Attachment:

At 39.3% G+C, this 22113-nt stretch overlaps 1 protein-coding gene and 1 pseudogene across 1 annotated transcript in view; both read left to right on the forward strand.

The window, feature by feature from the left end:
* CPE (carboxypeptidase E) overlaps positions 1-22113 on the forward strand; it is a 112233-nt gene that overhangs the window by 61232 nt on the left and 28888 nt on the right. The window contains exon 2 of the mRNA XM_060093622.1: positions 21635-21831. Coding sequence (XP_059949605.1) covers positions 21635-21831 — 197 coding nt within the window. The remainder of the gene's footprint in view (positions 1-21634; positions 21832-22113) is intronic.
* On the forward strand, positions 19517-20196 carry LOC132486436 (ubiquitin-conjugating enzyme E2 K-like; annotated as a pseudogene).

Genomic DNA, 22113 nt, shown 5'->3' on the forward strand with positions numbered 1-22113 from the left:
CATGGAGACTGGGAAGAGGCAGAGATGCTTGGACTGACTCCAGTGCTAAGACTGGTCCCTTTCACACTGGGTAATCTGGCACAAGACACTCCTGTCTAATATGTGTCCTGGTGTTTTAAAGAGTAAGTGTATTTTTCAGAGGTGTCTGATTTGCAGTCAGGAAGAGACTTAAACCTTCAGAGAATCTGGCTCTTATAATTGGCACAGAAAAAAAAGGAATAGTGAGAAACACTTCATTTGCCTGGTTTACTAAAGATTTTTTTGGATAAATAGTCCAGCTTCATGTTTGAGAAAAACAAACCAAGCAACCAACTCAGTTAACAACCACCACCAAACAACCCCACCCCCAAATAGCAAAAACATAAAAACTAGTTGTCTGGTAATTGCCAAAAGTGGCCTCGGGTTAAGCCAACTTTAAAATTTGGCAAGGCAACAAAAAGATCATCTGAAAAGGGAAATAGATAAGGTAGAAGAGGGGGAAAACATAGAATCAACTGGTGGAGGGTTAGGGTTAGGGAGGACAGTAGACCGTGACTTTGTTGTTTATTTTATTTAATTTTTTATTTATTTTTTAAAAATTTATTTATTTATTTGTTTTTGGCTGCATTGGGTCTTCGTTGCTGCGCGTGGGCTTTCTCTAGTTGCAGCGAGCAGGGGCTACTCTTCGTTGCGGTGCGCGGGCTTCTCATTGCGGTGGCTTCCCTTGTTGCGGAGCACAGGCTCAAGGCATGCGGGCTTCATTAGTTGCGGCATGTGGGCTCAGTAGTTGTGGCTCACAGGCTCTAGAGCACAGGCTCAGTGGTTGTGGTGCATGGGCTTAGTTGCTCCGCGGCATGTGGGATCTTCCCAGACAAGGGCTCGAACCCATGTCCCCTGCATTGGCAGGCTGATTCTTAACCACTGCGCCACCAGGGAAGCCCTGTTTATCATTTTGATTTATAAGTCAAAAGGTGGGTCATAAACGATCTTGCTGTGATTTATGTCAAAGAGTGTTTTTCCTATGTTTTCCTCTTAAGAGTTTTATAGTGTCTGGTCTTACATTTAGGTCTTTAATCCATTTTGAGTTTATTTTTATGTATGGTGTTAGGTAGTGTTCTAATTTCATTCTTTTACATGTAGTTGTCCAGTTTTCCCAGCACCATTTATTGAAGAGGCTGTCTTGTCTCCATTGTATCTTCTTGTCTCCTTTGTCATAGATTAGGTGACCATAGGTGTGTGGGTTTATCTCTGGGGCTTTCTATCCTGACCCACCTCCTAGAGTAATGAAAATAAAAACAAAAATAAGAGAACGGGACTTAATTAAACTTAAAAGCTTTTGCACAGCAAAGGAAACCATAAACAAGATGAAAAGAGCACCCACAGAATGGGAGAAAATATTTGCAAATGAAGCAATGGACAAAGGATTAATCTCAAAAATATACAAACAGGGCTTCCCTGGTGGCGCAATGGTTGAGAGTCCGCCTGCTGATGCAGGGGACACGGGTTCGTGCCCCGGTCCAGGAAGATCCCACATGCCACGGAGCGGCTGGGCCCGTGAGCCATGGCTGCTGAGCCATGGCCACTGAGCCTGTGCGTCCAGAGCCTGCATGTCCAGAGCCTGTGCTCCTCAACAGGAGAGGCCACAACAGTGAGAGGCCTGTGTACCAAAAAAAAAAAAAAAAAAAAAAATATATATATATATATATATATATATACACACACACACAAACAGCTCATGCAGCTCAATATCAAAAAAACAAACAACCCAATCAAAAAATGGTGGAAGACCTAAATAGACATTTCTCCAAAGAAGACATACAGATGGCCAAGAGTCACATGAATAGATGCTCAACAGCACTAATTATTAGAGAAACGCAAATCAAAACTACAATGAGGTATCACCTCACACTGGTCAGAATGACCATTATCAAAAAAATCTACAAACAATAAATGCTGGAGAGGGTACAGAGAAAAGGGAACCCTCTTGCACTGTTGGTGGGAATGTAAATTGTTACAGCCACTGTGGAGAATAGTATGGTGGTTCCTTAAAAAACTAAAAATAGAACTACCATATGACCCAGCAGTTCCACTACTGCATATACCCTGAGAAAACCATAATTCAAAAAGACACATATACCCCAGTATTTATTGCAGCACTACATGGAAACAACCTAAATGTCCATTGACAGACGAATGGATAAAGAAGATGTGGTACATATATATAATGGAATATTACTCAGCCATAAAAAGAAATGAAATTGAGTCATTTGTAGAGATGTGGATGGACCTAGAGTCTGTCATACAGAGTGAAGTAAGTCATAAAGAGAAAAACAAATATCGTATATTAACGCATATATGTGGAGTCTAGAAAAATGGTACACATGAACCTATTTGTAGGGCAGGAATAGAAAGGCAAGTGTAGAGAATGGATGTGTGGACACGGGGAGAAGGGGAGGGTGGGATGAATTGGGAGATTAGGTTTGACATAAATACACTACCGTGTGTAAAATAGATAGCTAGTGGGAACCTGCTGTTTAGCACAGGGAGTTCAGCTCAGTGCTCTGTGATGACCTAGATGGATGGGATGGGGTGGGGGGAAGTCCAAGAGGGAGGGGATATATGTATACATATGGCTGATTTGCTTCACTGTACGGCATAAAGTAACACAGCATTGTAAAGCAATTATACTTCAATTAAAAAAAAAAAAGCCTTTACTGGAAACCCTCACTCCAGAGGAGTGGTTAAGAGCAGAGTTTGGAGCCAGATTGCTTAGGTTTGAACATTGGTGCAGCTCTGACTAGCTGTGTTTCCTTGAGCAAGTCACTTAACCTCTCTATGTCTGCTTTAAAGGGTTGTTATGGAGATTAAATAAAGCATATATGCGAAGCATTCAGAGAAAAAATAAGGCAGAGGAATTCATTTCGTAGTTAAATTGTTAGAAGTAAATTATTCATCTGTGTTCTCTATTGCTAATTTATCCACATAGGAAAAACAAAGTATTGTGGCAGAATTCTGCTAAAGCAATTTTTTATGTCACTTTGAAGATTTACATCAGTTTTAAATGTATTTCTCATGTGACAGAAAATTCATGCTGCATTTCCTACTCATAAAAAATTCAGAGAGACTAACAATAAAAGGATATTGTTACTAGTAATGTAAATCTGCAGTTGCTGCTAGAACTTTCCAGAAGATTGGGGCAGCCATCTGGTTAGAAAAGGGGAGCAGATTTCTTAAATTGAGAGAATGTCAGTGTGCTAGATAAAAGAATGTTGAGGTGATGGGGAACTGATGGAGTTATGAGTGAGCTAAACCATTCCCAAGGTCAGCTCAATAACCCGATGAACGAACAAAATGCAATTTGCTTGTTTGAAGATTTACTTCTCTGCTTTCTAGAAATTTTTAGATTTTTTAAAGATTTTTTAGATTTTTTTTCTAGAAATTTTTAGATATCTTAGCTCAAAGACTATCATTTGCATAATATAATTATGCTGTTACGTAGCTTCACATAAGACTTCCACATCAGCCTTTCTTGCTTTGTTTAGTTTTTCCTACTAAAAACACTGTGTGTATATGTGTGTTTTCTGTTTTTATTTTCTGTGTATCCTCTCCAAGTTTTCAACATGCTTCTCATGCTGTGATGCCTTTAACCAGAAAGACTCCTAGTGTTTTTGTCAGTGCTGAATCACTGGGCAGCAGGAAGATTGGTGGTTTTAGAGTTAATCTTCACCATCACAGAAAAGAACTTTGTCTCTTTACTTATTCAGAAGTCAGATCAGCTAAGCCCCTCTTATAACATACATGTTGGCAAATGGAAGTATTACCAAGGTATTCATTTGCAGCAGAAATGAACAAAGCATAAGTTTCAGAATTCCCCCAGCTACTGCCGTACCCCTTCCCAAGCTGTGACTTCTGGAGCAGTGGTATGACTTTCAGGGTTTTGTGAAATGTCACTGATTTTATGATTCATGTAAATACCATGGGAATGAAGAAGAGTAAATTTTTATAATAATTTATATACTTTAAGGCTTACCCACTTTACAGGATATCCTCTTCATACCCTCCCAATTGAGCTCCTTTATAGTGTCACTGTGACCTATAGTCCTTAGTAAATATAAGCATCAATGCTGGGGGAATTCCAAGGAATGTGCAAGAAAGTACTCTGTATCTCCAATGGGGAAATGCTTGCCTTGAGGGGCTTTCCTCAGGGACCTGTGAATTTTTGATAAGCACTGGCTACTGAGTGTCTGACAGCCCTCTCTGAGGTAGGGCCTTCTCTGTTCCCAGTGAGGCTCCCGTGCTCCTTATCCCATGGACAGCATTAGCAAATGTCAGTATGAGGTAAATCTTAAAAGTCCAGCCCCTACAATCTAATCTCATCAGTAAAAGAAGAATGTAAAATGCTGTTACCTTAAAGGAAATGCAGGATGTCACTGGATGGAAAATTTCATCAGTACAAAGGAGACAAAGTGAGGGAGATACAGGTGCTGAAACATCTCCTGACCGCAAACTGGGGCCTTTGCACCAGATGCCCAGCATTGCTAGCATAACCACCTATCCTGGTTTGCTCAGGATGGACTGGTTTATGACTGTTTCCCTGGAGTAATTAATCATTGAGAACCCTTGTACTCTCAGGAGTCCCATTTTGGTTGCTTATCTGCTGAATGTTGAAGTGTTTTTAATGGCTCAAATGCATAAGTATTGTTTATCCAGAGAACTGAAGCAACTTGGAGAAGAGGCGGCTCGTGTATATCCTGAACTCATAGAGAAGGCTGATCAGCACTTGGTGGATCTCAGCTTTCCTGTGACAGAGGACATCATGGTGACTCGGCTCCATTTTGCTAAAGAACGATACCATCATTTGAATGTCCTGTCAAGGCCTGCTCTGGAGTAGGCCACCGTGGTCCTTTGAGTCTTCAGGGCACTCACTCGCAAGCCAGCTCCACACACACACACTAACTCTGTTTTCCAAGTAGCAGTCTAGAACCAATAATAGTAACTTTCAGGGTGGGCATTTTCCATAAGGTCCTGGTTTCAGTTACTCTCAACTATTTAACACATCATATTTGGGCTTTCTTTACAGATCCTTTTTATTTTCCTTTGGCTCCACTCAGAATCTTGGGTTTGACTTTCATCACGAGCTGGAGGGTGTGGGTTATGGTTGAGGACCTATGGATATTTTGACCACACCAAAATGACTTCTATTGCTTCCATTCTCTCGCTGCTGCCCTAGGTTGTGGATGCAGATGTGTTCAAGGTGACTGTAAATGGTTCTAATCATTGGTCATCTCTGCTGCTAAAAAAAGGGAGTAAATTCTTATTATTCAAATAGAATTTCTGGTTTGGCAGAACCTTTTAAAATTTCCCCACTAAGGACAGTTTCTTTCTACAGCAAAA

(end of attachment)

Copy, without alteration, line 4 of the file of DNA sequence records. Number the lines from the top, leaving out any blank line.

* On the forward strand, positions 19517-20196 carry LOC132486436 (ubiquitin-conjugating enzyme E2 K-like; annotated as a pseudogene).